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The Plattsburgh sentinel. (Plattsburgh, N.Y.) 1861-1902, November 15, 1866, Image 1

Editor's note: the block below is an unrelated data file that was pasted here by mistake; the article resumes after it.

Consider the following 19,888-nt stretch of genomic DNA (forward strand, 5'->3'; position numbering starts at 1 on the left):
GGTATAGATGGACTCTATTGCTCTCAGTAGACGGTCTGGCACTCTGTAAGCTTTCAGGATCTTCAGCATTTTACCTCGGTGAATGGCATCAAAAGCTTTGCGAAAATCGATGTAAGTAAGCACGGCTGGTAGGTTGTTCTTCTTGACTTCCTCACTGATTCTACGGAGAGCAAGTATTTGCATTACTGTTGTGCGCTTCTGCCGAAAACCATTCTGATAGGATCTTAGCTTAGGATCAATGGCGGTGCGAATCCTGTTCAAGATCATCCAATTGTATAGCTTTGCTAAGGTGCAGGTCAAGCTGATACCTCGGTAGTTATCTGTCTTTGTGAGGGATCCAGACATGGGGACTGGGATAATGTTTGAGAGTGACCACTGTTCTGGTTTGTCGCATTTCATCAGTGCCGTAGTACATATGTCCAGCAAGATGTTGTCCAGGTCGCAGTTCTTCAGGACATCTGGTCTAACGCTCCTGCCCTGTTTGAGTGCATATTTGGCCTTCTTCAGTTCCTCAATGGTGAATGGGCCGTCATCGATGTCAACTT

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rn i J itsi >A v. en tine L VOL. 12, NO. 22. \ VamUy , IWVOUMI U> IVtUtu*s, AgrVcuUure, Interests, nnA General PLATTSIHJRGir, N. Y., THURSDAY, NOVEMBER 15, 1866- NO. 595* In Wurron'H Bloik.ovor Laforoe'sStore By W. LANSING A. SON. of n<iv«rtlnlr>K- Hotels. LAKKIIOTSK, i>onH> \ Hull It . ><-] > sm n(.n, \ . l. MONTREAL HOUSE, BY S. LARABEE, rabi c Forks, Clinton Co., \. If. ICntri lollmirul |tr»i»i>Hy furnl.ln (I,n>nl >llirnrll»»||lrrn l« nil. M! JOHNSON HOUSE, Attorneys. Attorney and Counselor at Law, R. JOHNSON.. xn-irii. IN. v . - - PROPRIETOR. MOOIOKN, N. V SARANAC HOUSE. HAVIftU TAIilCfV Attorney* an I'l.ATTSIU'IKMl, N. i at Law,j•;';:;,;i;|';3['i''r.\'r'!'iTf!! l i l > iii!;!iF'\v'i l Music. Music and Musical Instruments. I\>i - Halo, SHEET MUSIC, FIANOFORT3S, Minion <fc Hamlin's Oabinot Organs. TMN THOUSAND OfM'IKH Sold the First Month. (.wpilir , .1 ritll. A TIC,\ I , <>. KHKHHON H ti«w Hair Dressing. CUMBERLAND HOUSE Shaving and Hair Dressing f> SALOON . Hair hiTssiiio Emporium, r £«K^UNDKRSIONRO ^TAKK THIS OP ' l ' 11 ' 01 ' Iinoll lipoRiuiii7 da 'woul''\bo']\. r O '\\\ f Vv? 1 * rom* \IV »» In n r.t..lf*«' Uennrt lUZZINU m,U Oil Mf- o.l..klln.lm,,m,«r. fi HAVNTKD C Nolll) Darken ImtfJodn tho fnlila i!)J itiro x)in< Attorney and < ounself r at Law, aud Notary Public. UNION N. WTHITCH)'Vrtpriel'ar, I>. H. McMAHTKIlH, Attorney and Counselor at Law, < Attorney and Counselor at Law, Attorney and Counselor at Law, Laud and Iiumraiioe Agent, 10O Dollars Bounty, And Increase of Pensions OTDER n THE NEW LAW, EL . H . IIAFF , U.S. CLAIM ATTORNEY. #\FFIt' K OI'POHITK TIIJS IJICIMIT, AT <n.<!lmr*<'n, mi.! wUlow'd uiul ..rnlinwi imril.-uKin. bj D 'llloOer»,'N. l r 'y.; Aug. 23, 18(». W Increased Pensions, Additional Bounties, &c. X pureU i' J.\ Estey& Co. Kvrry ilnt. rlpUim nf |fr<<l,«l liKlrmncn i now In liar i . HI a n ufnr< l.rr.l toy tlirm. Th.-ynrf tli.>«N|,V nmiillfrt.tiir.T. I,, till* c.iiiilry The l>at<ii( Harmonic A<tutli- lV \ t1 ti I >IIIIIH IHUINI C HAS III;I:I M txicui. v i II- CLINTON HOTEL, i>A rs;rs IOMOHA , IN. V . I 1 A VINCI UHrKN't'I.Y FITTKI) UPTIIH DUNLOP HOUSE,! NOB. 715, 717 719 Broadway. I ALBANY, N, V. ; II. (J. YVKI.J,S, Proprietor , > Lute of\ tin' Strainer ». W. SJIICRMAN, ! Luke Clmmplain. M>1 Hoard, #&£.£»< >. AVSAIUA^UAHSE. i\uiirr<»K ov THIN HOI »nr» l» utvtnu I.OIIIM. Umt (In- Thc Patent Manual Sub Mnss llw or.Ui.nry k..y» nml .oiii roll.'.l l,y » «t.>j>; Patent Vox Humana Tremolo, ilJ Cottage Organ, Harmonic Organ, Boudoir Organ, Boots and Shoes. LndirN who have Slim Feet, COMMKRCIAL COLLRfiE. A Permanently EatabHahed Institution for the Instruction of LADIES AND (1ENTLEME1V -IN - Penmanship, BOOK-KEEPING, ARITHMETIC, <<>••!UKirclnl < orrr.pondrnrf), ADAM8, l'rlnclp»l. f l'h^ Hoop Skirts-^ Hoop Skirts. A r Old Lad)'* i:asv Shoos, IHDEHHWUKU IS V.3, W-V. i,™,,,,,,,,,,, ,,|,oll II I...V.O... oil..-. I.-r ivi-tt i Ki.il- :'.r-,>nK:\iCl<;N'IMll ( : HOUSE. lCn.iibli.nl> Irnlrr, N. HI IIH( UIIIIOIl TAKHH Polish Boots. N and IIK.lt IH Tlial liave pi»«n<U uway from curth, 8ncn,..l lothy chllclli.m.l inlith ; t)l tho lioinc«tc-u<], old and ino«»y, Clonr beildo the moiwlow K r.rn, Wound Iholr K r»cefu! curve l>«tw«n. And It ll • haunted chnmbor- Th«ro tlm g)io«i« a» mlJnliclil »tr«y - Alnnt M tin; iturn tlmt wnndor, Uuwn the whlt«,pnv.d milky way. You bibold the light form* trembling, In their pure rol>u», llko n brldo, And they look «o Ilka tho living, You forget thnt llity bnvo died. You forget the murlile fnttiro« <>r ttm friend you l»ld to rent, Tnu forget tlio pulo hand* folded OH tbe |>uUcle»«, «o»lln«» breanl. On thoio plctun* of tho drnd. In ]l» cli-nr doptlx wu dlatlngulub, There uur Inuor life reflect »d, Hi ' 'tin In U el chum her, gari I* tin . Frl he C«mp«Kn» W« » To I II ! little thought I, w school hoy on hi* ben. i« with Iloinnn M ,«1 the Appl»n.\ oornlng r»y Vlmt IIIIH 1,'ffrvl ry, lahouM II Rome, tho capital of the Papal Slates, tin seat of the Popes, and tho ancicut home o tho Cinnars, is situated on the banks of tin Tiber, about 10 miles from its mouth. I has a population of about 200,000. We approached # the \Eteru a desolate region called thu fit. John ID the Apocalypse describes Koine il city, \through \Cnmpngna.\— ndlng tl wilder <:ily, is a ni'ly M i hill* ' i iudml it Ii Sur The Best Article in Use. i i, j TUHT HKCKIVKI), AT CHAH. ROTHS-j \ BRiDLEVVoUPLEX^ELUPTIC SKIRTS!' ln.-luM liy Mr. II j , •'\• [ Drown Nells HMIC HOOTS, Ol ^EiE^'t^S u J,r;« FRENCH'S HOTEL. u£? lon< t o PrU --'\ \^ w \ r ;'j ON THE EUROPEAN PLAN. a.H£7sS?f3S\5^HHErS|Opposite City Hall and Park. 3ul1K\l.ul *•<•«« not mu.tcr.,1 l,,,n .rrMcr for rev I COH. FKAN K FOHT STHKKT, BOOTS & SHOES. H. H. SHERMAN, MANI'FAC'nillKK AM) IMiAI.KK IN Sluws, and 1VV \ The SILVER SKIRT. Wore Durable, More Elastic, More Graceful ! And will keot better thun ny other Skht Also, SHO E PINDINOS . Marble Works. *l\IavYj\c ManuVaeiovy. F. T. KATON, VTTOIIL D 11KBPECT1CITL.I,- V ASN(»t:NCK | Boiilln'ii'c«»'!''ii«in 1 *'i'\\itUio ()'i!i)\HTAN?) , Ol'l'drllTI C „:7:;;:;;r;;;r;;;:ru:;; KK j i n o CASES WHO HAV \VK ARK VVU. .M7yl A V V \J XX KJ JLA hJ • Sewing Machines. Not of Cholera, L _ But of Boots & Shoes, Sewing Machines. r^ALli AT W. O. MOROAN'S A . Empire Shuttle Scwinp Maclilues Marble Monumeats, Tomb Stones, Ta- * , r ( „,,,„ rlo r t<> „„ „,, ^ ^ Me > and^oun^rTops , ( ^ | *™™ A £™£%\™™™ KEE8EVILLE fflarble Works! ^ ^^ J;;^;;, American and Italian Merblo. IWONl MENTS, IIKAI) NTOKKS, , Center & Side Table Tops, <W I JUST RECEIVED AT DROWNS. Cash taken at Drown'* has caused LOW | PRICKS to assume an Epidemic Form. I Pittsburgh, Sept. (i, 1SG0. 580 ; DROWN'SLEAGUE With the People of Clinton County, To Sell Boots and Shoes From the 11th of September, 1866, till the completion of tho Plattiburgh Vetoed Rail Road, promises to give more Boots & Shoes Of \ns Own Make New York. ! P!ut1sl,ur K li, Margaret St. lit SILVER* ME1)AL ! ie trifjhtil Premium er,;r ijivcn for a Hoop tikirt, \\nr !X!r' w\oni^«ilU.\ C ^»j n il\*wh*o!VlllcTrl m°y be an good a» new. The Combination Silver Skirt! '^llTodvnillnBraoVoiiran-VKirBKlu'T^hobo\ I- I Physicians. Physician and Surgeon. Olllrr <>vrr K.lwnr.lo & Hon. l>liif tMlMii- K li,1N. V . t.6« I r J\ I*. NK'HOln M. I>,, Physician and Surgeon, i IPLATTSBVRUH, !V. r V. wi'HrunyoUi urc noon injur null to bocoiii erliiK of whlc « nro covered ed und soiled. •durability un Favorite wltb cott Hklrtswill hoops of « cd In Uiclr Skirt! car off, wlitlo n. No ludy bo wlIlliiK to 11 olbur kinds construction er Skirl and Wir „..imfaeliircd nolcly by the Sil Mami/ucluring Company. 30 A 32 Barclay Street, NEW YOKK. T. 9. SPRR.BY. ft.up't. 600yl Watches & Jewelry. (locks, Watches and Jewelry, Spec- TAC\I I'LATKO WARll, &C. AU kind. ..f HAIR .IKWEI.RY mndo to ordo J. R. COTTRILL'S New Jewelry Store, O D Nh f region, where scarcely t habitation is visible. The peoph VK »iu:h a dretiil of the mnlarltv that infects •sc plaliiH, that tbej' will seldom tarry on •mover «igl)t. [tome is surrounded by a wall .10 feet high .1 14 miles in circumference. The present y touches this wall only on the nortb, In ler points ll does not approach it nearer ui two miles. Modern Home occupies but iinall portion of the apace covered by the Ihe freize of the portico, w e lenr built by Agripiia, twenty-seven birth of Christ. It in a c n the Coliseum. Though it .ued and drtaced, Ihoujjh it jured by (Ires and eaithtiuukeH, Ootb and Vandal barbaria *, the it and Portico consisting o f nearly 11KI0 years ago. Its 110 feet long and 4t feet deep 16 magnificent columns, each colnmn a sin- gle block of granite 5 feet in diameter and 40 feet high, with capitals and bases of white marble, has been admired for agts. Let us enter through tho great marble doorway. Tuoso large bronze doors once opened to ftdnJt Roman Senators and Emper- ors. Within we find a vast circular room. Beneath our feet is liie]inarble pavement once trodden by tho great Ctcsars as they came to devotio rhcad in tlio im whole Temple, summit of the d e heathen divinity, jnse dome that covers A circular opening in iic admitH all tho light the the the building hi»s, and that is ample. Pro' ion in made lor draining off the water that falls through this opening upon tho marble floor below. The Pantheon was built by Pagans, and from the time of Augustus to that of Constantine, it wan a heathen temple. Thero ere two tiers of recesses or niches in the wall, once, probably, filled with images of Pagan deities. From the marble altars beneath these images onee rose the Inceuso offered to Uol gods.— At those altars I saw worshipers, but they worshiped Mary or Jesus instead of Jupiter, for, moro than a thousand years »go, the Pantheon was cleansed from Its heathen idola. In A. D. 608, Pope Boniface IV, dedicated this old temple to tho Virgin Mary, and since then Romish parsons have taken the place of heathen priests, and prayers to saints have superceeded prayers to idols.— Now masses are said, and indulgences givon, in that old Pagan place of worship. Over the bronze doors I read: Indulgences, Plena- ry, Daily, and Perpetual, for the liviug and the Dead. Behind the great altar is all that is mortal of Raphael, the celebrated Painter. On • marble slab arc inscribed these words:— \Rafaello Sanzio Natus cat, Mar. 8th, 1483 ; Obiit, Ap. 7th, 1520: 37 aet.' 1 As we pass out let us stop in the vestibule, nd read the Latin inscription, which tells us >ok the bronze, from that Pope Urban VIII the roof of the Pantheon, and melted some to apostles for thechi and some of it into cunaou I felt, my day's work must be finished. I drew nearer tho lire, took up my basket of , r ork. Thero lay garment after garment, Iready threadbare and worn. That must e mended before I retired, The cold ,-eather was coming on, and us tliat increaa- il, I must double my dilligem.T; for no cloth- >K could be bought for the little onca for a after ii the old u ititch taken. Then there was washing, ironing, cooking, house to be put In order, baby to lend; all, to be done with this one pair of hands, already tiret 1 . out. \Oh dear!\ said I, surely, \wo- nan's work is norer done.\ How can I ev- ivor accomplish so much! Then came copious shower of twkrg. I gave up in despair and Bought my room. Finding husband and children Bleeping all quietly, and BO comfortably in their clean clothes, made clean by these tired hands, I went to bed, too tired, (I thought,) to commend my- self to Him who careth for us. Husband sleeps on soundly, confident that wifo, (who lias nothing to do but to take care of the and children,) will wake in season to get Ms breakfast, which must be in oeason; for ho is a mechanic, aud works ten hours in wenty-four. Baby cries every half hour, and when daylight comos, I awaken unrefreshed.— Creeping carefully from my bed, I kindle a fire, and hurry to get tho breakfast before baby awnkes. But, as bad luck would have it, the baby soon wakes, and husband says, \do wife, take this child, so lea n take a littlo morning nap.\ The child is taken up, washed, and dressed. The other children rry up, all eager for breakfast, husband m gets up, and all aro ready for the mor- ning meal. Husband smiles, • and says, ifc, I wish you would get ma up a little Her to-morrow morning.\ Smiles, and thinks himself a model husband. Never ibles himself to make the children mind - on, no; men ought not to bo troubled with such littlo things as governing a family of ihildren. Eats his meal and goes out. I comes \the tug of war.\ 'Tis almost school time, Johnny must be washed and combed, ready for school; cries, \Oh mother, don't make me go to school this cold day. Clara must have a clean dress, apron, and stock- ings, her hair combed, shoes tied, hood and cloak put on. Meanwhile, baby screams, and all is confusion. Finally, after some scolding, and some coaxing, Johnny U per- md though kind, sympathy wa* not a part >f hu nature. And should I blame hhri, he father of my children ? Ah, no; I would itruggle on. But, oh, how can I endure all his work, and I so tired? Again I find re- ief in tears. Oh, Hji! I evo r flnd re9t? _ There comes a passage to my rfiirid, long since forgotten. \There rauaineth a rest ar those who love (iod.\ Surely that was >r me, for did I not love Uod ? What U liis promised rest ? Tho answer comes Ui \y heart, \rfst io Jesus.\ Ah, yog, this est is mine, and wiied I haye rout in Jesus, iy burden will bo ligfct. I afose froni my chair, kneeledj And poured out toy soul to God in prayer, •fhett I p-rdrfflsed to this* more fudy than I had ever done, to no?er cease pleading till God in mercy had brought my husband to a kaowlegde of the trtftli iri Him. I arose, a calm inward peace tiad ta- ken possession of me. I alep-t a 1 calm, peaceful sleep. Even baby was fetter ua- tared, and all seemed peaceful wlieri I awoke; From that hour, I trusted in God. 'Twad half way, formal religion, bnt a life b> th. I prayed on, firmly believing that God would answer prayer. And so he did, and now, iu after years, I cuu say, only Jo- love made me what I ain, mado husband nd and loving husband, willing to help bear the burdens, and willing, even, to re- lieve the poor; for God bas blessed us in basket and In store. My story is to'ld. A Wur»: Sense. On the foad to ruin every traveler pays his jwn fare. Ho who is willing to be what ti« really la v He who leaves duty Undctaa will soon find nmself undone. A penitential tear in yalue surpasses th* ivealth of worlds. The great and essential element of happi- ness is holiness. Act where you are, and ytftf will atwaya aave a place to act. The devil makes short calls where he'finds short welcome. He who invites a Christian to a social en- tertainment, and then censures him for act- ing like a Christian, has neither manners nor moTuis. If one could know all that is Said of hhrt in his absence, he would probably become « \»ry modest man indeed. laaded to stop crying, and four of them :h of St. Paters, i start for school. I take up the baby, and the castle of j draw a long breath, feeling glad to have it St. Angclo. j quiet once more. . The fire is down, bul While speaking of ancient things, let mo 8Oo n replenished, dishes washed, water bro't describe one olUcr than the Pantheon ; tho j t0 l \°P the floor, for carpets are out of the i famot jp s for j question, and husband likes to see white ates back to ! floors and everything in order. The chil- In the pr wall arc 13 3lamnieriine Prison,\ a plac 600 years before Christ. It d •kingly period\ of Home. I found it Jren's aprons must bo washed, dinner cook- beneath, a small church, ju6t at the foot of I ed, baby tended, &c. CapatolJno Hill, on thesidu toward.thc \For- j, The hour of twelve comes, oh, so soon ! uin,\ and nearly opposite the remains of tho | In rush the children, hungry and cold. Hus- \Temple of Concord.\ band comes iu, quiet and orderly as and takes his seat at the table. \Wife this meat should have been baked longer. 1 nway a few moments in silence. \You a flight of steps to the upper prison, j should have put a little moro sugar in this id It to be a room 30 feet long by 22 j pie—but don't let the baby cry, you know I id 10 feet deep, built up, on all sides j can't endure it. Whoa I come home, I lovt rheod, with massive stones, hi the to have it quiet.\ The meal is passed In si d from 10 o'clock at night until fi in the morning. We enter Koine, by tho/'Portadel Popolo,\ (the gate of the ptople.) This gate opons Into the -'Piazza del Popolo,\ a spacious square, in the centre of which rises an Egyptian Obelisk, nearly 80 feet in height. From this square radiate the principal streets of the city. The \Corso running from the del Popolo to the Capitol, is the finest street in Rome. 'Piazza di Spagna,\ is the quarter of Hotels. There you will find English, and American Bankors. From there, by a long flight of stairs, you go up on \Pincian Hill,\ the great promenade of Rome. This hill Is L delightful place in summer, and in fact at Jmost all times of year, for in Rome \Do- icmber'i as pleasant as May.\ On the 2d day of last December, I found the gardens and blooming. In midsummer the heat Is oppressive- Then there are few s in.the city, and many of the in- habitants leave for u Ptison consists ot two subterraucni 'r duugcons, one below the other. Ai with a lighted lamp conducted u middle of the floor Is a clrculur opening just largo enough for a human body to pass through. This, for ages, was tho only open- ing to the lower dungeon, and through it prisoners were passed. In modem times a stairway has been cut around through tho rock from the upper to the lower prison. Following our guido, wo went into tho dungeon below and found it 12 feet deep and 20 feet in diameter. No light of suu, moon, r stars, has over penetrated that dark, cold, damp, gloomy place. There Jugurtha the Africi starvi Monarch was thrown and left to in the darkness alone. In that dun- geon the accomplices of Cataline the conspira- tor wero strangled by order of Cicero.— There \Sejanus another Roman conspirator was choked to death. But the chief interest of the plao« lies in lenco. Baby goes to sleep, husband to work, children to school. I shall have u good time after my dishes are washed to do BOUIO mending, said I. But the dis~b.es wero hardly finished when in comes a neighbor from the way. Bhe keeps holp, and has no chil- \Ijust called to see why you don't attend your society, as you used to do. And prayer meetings, too; you ought to attend. You have a talent, you must not wrap it in a napkin, but make yourself useful. I at- tend every means of grace, and It Is your duty to do the same.\ With this, she leaves, and I draw & sigh of relief, partly because she is gone, and partly because I am unable to do what she terms duty. No one to leave baby with, and nothing fit to wear from home. After a the Romish tradition, that St. Peter and St. refreshing shower of bitter tears, I went to Panl were confined there first before their i A neighbor cones lartyrdora. In descending the stairs the j in, to say that she was afraid I bad lost my ink paused before a rude indentation in ! religion. She had long felt it her duty to e wall, which I could imagine look-1 speak to me about going to church. She In the winter they have a few weeks of cold ,nd rain, with a little snow which remains ipon the ground but a few hours. They . iavo very few stoves, but in cold weather yon will see each person with a \Scaldino little pot of burning coals. Rome is ouc of the worst governed cities i the world. There is but little order or security. Robbery and murder are common, and it in thought that joften, the police share a the plunder. Though the \Poor Box\ is found at the door of every church, and hospitals and be- jioTolent societies aro numerous in Rome, I found beggars on overy corner. Well dresec A beggars, half dressed boggars, gentle man beggars and priestly beggars every- where. Sometimes they are profuse in their compliments, addressing yi your excellency,\ or \please your.hlghnesB,\ &c. Giro them, and you will got a blessing which it will tako tho Bank of Heaven t pay, refuse them and you receive a fright fi Thoro is In Rome a groat gambling institu- ! northern regions. | e d Uke tQ e Bid e o f & maQ . B hcad Tuere our ; aud Si8te r Buc k ^ one had , alke d j t ( guide ed eloquent and said: \This is j had told the other sister I could the impression of St, Peter's head. When i not go, she had come to inquire the re« were taking the Apostle to the j She went away no wiser than she came, for M ON II M KNTS, m (MtlCI.IHKH, Head and Tomb Stones, TABLE AMD STAND TOPS, ! PAINT STONES, WULLERS, MARBLE POSTS FOR FENCING GRAVES, I 'ap* and Sills for lliiilrtliitr, A c 0HAMPLAIN VALLEY j Tonic. DYSl'KI'SIA. ;**« * Drafts O X K\(il,,VM) , inr,l..\9IA) , WOTI.AMI) , [.-,„,,, ,;, , v „,„! nMji.trli\ .if Kiirn),,-, for tal* , / 1 I.AS.S AKI \cu Arrlvnl at Chandler's. ElttK JARS, Doo COOKS HARDWARE STORE. Hutches, Clocks, Jewelry, Silver ami IMiMctl Ware, Pnuty Ctood*, Ac. IIMK JliWRMlV iimiln l,,,»r.lor. prison below, they rudely pushed birr against the wall, leaving this indentation in Lie solid rock 1\ In the lower dungeon the monk showed is a spring, and again becoming eloquent he aid: \HerePeter preached to two of his jailors, until they believed and asked to be baptized. Then tho Apostle touched tho floor, and this fountain of water miraculous- ly sprung up, thus furnishing water for bap- tism. \ But alas for tho old Monk's story, Plutarch tells us that Jugurtha drank of this same fountain when ho was in tho prison, and that was a century before Peter was born. I tasted of tho water and tound it Written for tli« fl»tuburgh Bentlnol. Woman's Trials and Triumphs. tion under th which his tre |30,000 a we g g upervision of the Pope, by j W l ury is flllod f having take story-writer. But thlt reuing, words Piu» lottery offices .iiuon In Rome as gin shops aro In London, find around them tho people gather as it Infatuated. Many of those Romans will earn, beg, or steal money enough to buy a ticket; then with prayers to tho Virgin Mftry, make thu venture, dreaming of riches Stamping for Braiding &! ^«.«,res.k 1 '\ho first of tho many interesting sights I In Rome was tlio Pantheon, in \Piazza .INULB and «PU T | ^ U()1OIKW > ,.„!,„,, b y nmy% \o« 0 of the /nn!ir.\;vT lnlf '' VUO '\' I wonders of tho world,\ and by Byron, \The \'inuuu.: 1 ' | Pride of Homo.\ It is tho oldest and vel *H.' I iho best preserved building in tho nncienl tlU.INGH, '••\ nINCiK '| cit y As I approached It, tho tirst hour 1 r««r«i HI., n.u.biirih, j WM \ l n j^^ u , ookot l i ik o some old friend, HO familiar had I uocorno with Us appearance, by tho pictures I had seen of It. The Pan- thoon ts » Kotuuda US fuct la diameter sod 148 feet in height. By an Inseription-Hpon n old pape first 1 read : \Will woman never e art of being cheerful?\ They Impression on my mind not to be forgotten. It brought vividly to my re- ibrancc tho past—tho day when I learn- ed the art of cheerfulness—and for the ben- efit of others, I write it. My story begins on a dull and cheerless December night.— After a day of toil and care, uiy thoughts seemed iu perfect unison with nature. I looltcd out upon tho vast sheet of snow which lay around my dwelling, and felt, or tried to feel, thankful to the Great Giver for all tho blessings I was receiving from His hand. I seated myself and tried to feel thunkful for.my pleasant, though Wood Kavo Troughs. MOK BALK IIV lble —pleasant to mo because i My husband and thero, and I had exhaustod all my strength of mind and body trying, with my scanty rely, thought I, she shall never know how destitute we are for clothing. Soon the children come. Oh, di must hurry to make biscuit, cake, and np- le sauce for tea. The baby cries, but no matter, everything must be ready when hus- band comes. Busy hands can accompliah a great deal ln % little while, and when hus- band comes, all Is ready for supper. Sits and says, \Wife everything looks pleasant and cheerful, excepting yourself. Why can't you smile and look a little ,les! gloomy?\ The tears fill my eyes, I cannoi ust myself to speak. The meal Is done, children are put to bed, baby to sleep, dishes washed, a little prepa- at ion mado for breakfast. Tho basket ol nending is brought out, and I commence ta vork with a will. Husband says, \come vlfe, put by that work. You are growing >ld, by sitting op,and all lo no purpose. ] im sure, you cant have mucii to do all day, vliy don't you mend in the day time?\ Hus- band goes to bed and to sleep. Oh, ( how lesolate Is my heart, as I sit there, and take stitch after stlch, till after midnight. My noughts ran on, away Ii vas dark—no bright spot8. I look back ipon tho past. Thero I found a fc ariglit spoti. I Deemed to live over again .hose tlayi of happiness. How vividly ;o my mind the first years of my m« lifo, when husband spoke encouraging words. But now, when I so much need encouraging he thiuks they uro useless, thinks it would not bo manly to itnprint a kiss upon a forehead already wrinkled with care. I tired, worn, and discouraged. It soeins there is no use trying, no one to sympathize with me, and had ray IOYO for husband been a lltUo less strong, I should then and there . . _ reiolved to try no more. But did I lore him ieaus, to make my uomu a pleasant place. I ^ ioM for hU coldness tfrtl indifference ? Yet, after all, my )e>t se«m«d hnrti : for tired ' Ab m,. ^ ^j on jy R mau o f the world, JVoffsense, An Irish editor, in speaking of the misef * ies of Ireland, says: \Her cup of misery has been for ages overflowing and iff not yet full.\ A little girl of three, rerj> fond of her boy- pi ay mates, was repeating her prayers after her aunt When she cam* fo the close she exclaimed, \Auntie don't »ay a-men,\say *'Aboysl\ Sammy, my son, dou't stand there scratching your head ; stir your stumps, or 1 you'll make no progress iu life.\ \Why father, I've heard you say the only way tof get along in this world was to scratch ahead.» \Sister said one of the brethren of a love- feast, 'areyou happy?\ \Yes Deaoon, t feel as though I was in Beelzebub's bosom.\ Not in Beelzebub's bosom.\ \Wdi some f the patriarchs; I don't care which.\ 'Pa,' said a little seven year old fellow, ' I gness our man Ralph is a good Christian.\ \How so, my boy J\ queried the parent. \Why pa, I read in the Bible that the wick- ed Bhall not live out half his days and Ralph says he has lived out erer since he was a boy.\ A witty clergyman accosted by an old ««•• quaintance by the name of Cobb, replied; • 'I don't know you sir.\ • 'My name is Ccft*,' rejoined the man, who was about half &a* . \Ah sir,\ replied the clergyman, \you have so much of the corn on you that I did not see the cob.\ A story is told of a WostcTn candidate that came upon \a poor white man,\ who had a vote to give, if he did do his own diking. The candidate, Jones, asked him if he should hold the cow, which seamed to be uneasy, and the old man consenting rttf readily, he took her by the horns, and held fast till the operation was done. \Have you had Robinson (his rival) round here lately?\ he asked. \Oh yes, he's behind the bam. holding tha calf!\ 'Father,\ said a little fellow, after having apparently reflected intently on something, \I shan't send yon any of my wedding cako when I get married.\ \Why not ?\ was the inquiry. . \Because answered the young fedpeful, \you didn't send mo any of yours 1\ Coldridee was acknowledged to be a bad rider. One day, riding through the street, he was accosted by a would-be wit—\I say, do you know vpfcat happened to Balaam?\ Came the answer sharp and quick. \The B as happened to me—an ass spoke to DASGBROUB DISEASE.—Tfae Hartford* (Conn.) Times gives tbe following description of a terrible scourge which is attacking some of the inhabitants of that tow* : \The chole- ra fever has about subsided with the advent of cooler weatlier, and, as tho thermometer 1 indicates the nearer approach, of winter, a new epidemic starts up, which promises to reach all classes of the community before Christmas and New Year. It commenced iu good earnest this week. There is nothing fatal about itlfgcfofd care is taken 1 try ths parties afflicted; yet a disease will some- time assume a troublesome phase when least expected. This epidemic is styled by tlio doctors (of Divinity) a rags for matrimony ; *6c fi'r'© ciollrtrs, or ton uoluirsj or uicnrp^ fic~ cording to the condition of the patient, witli •ospoct of a further outlay in case of an irgoncr. The first symptoms are palpi- 3n ; then ctfntoTtkm of the facial muscles i a sweet smile and rush of blood to (ho el ; then congestion of the brain and »n itching for scribbling epistles delightfully contused with adjectives ; then unseasonable hours and sleepless nights; and thon various things too numerous 10 mention, and, ftnalltj visions of embroidery and the cradle season.\ LVERNIE.—Wo would call the altcntiorf to tliisnew and valuable article, for the ben- efit of our readers, as we have tested it and find it to be all the manufacturer chtitus Un- it. It ready works wonders with all articles of brass, copper, bronze, &c, giving thorn instantly a coaling of purs bright silvery which can be mado permanent by art ffcea- sional application. It is also tho best clean- er of silver an 1 silver plated wuro we havo ever Been,—giving the beautilul lustre found on new ware. It is a great savor of time and labor, and we think after one trial i.o house-keeper w.iil \>o without i t We knoW by experience, nnd ba*e the testimony i f scientific men and prominent chemists, among them Profs. Thurb*p«nd' Meyer, and Orange Ju<JO, Ed. Agrlctfltlrtbt, lh«t It con- tains no ingredient* injurious Uf metals or lo Unhands. Believing it to be o n of the moat awful nventtons of modern time*, w» r H to our MenA».—iY#K> \'ork F